AG Opinion in the Truvada SPC case: are the issues specifically and precisely identifiable for the CJEU?
AG Wathelet has given his opinion on the “thorny issue” of the criteria for determining whether an active ingredient or combination of active ingredients of a medicinal product is “protected by a basic patent in force” within the meaning of the SPC Regulation (Article 3(a) of Regulation No 469/2009).
The case was originally referred from the UK’s High Court in March 2017 - Gilead contended that the product described in the SPC in dispute was protected by a European Patent (UK) 0 915 894 in accordance with Article 3(a), but Teva and the other claimants disputed this. They contended that the SPC did not comply with Article 3(a) of the SPC Regulation. The conclusion of the AG’s opinion states that:
“The fact that a substance or combination of substances falls within the scope of protection of the basic patent is a necessary, but not sufficient, requirement for it to constitute a product protected by a patent within the meaning of Article 3(a) of Regulation No 469/2009. A product is protected by a patent within the meaning of Article 3(a) of that regulation if, on the priority date of the patent, it would have been obvious to a person skilled in the art that the active ingredient in question was specifically and precisely identifiable in the wording of the claims of the basic patent. In the case of a combination of active ingredients, each active ingredient in that combination must be specifically, precisely and individually identifiable in the wording of the claims of the basic patent.”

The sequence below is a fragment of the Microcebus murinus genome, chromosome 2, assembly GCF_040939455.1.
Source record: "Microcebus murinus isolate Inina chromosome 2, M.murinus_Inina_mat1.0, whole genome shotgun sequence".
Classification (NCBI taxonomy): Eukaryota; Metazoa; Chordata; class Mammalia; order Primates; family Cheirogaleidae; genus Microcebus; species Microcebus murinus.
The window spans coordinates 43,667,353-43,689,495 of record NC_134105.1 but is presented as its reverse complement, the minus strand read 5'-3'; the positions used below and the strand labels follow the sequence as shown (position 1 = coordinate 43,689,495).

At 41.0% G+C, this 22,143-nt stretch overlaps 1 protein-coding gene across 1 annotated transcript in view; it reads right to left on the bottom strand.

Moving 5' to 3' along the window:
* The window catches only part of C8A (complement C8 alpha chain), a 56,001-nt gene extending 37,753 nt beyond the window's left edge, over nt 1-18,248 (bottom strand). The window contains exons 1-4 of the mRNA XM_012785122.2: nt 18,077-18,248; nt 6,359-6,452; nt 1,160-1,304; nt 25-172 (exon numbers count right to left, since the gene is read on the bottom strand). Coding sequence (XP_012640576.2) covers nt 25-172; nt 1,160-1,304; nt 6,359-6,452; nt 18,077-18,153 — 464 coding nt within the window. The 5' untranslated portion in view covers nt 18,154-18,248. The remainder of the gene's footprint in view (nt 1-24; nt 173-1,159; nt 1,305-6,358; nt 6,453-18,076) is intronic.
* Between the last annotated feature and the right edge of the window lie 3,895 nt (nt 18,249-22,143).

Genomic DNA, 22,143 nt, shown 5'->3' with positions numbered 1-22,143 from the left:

It is interesting to note, that the AG opinion refers consistently to the priority date of the basic patent rather than the filing date. It is not unusual for patentees to add information to a priority application when a subsequent application relying on that priority application is filed. Therefore, if the CJEU follows the Opinion, the priority application as well as any future patents derived from it used as a basis for an SPC application, will need to meet the criteria set out for protection.
The Opinion is not binding on the CJEU, however, if it is adopted, it could become be more challenging for patent owners to base an SPC on a patent that does not specifically recite the approve medicinal product in the claims.
The February 2018 Sandoz referral C-114/18, also on SPCs within the meaning of the SPC Regulation (Article 3(a) of Regulation No 469/2009), is also looking at a similar question regarding the level of detail needed in Markush formulae used in patent claims for SPCs. Specifically, whether a compound would, upon examination of its structure, immediately be recognised as one which falls within the class (and therefore would be protected by the patent as a matter of national patent law) or must the specific substituents necessary to form the active ingredient be amongst those which the skilled person could derive, based on their common general knowledge, from a reading of the patent claims.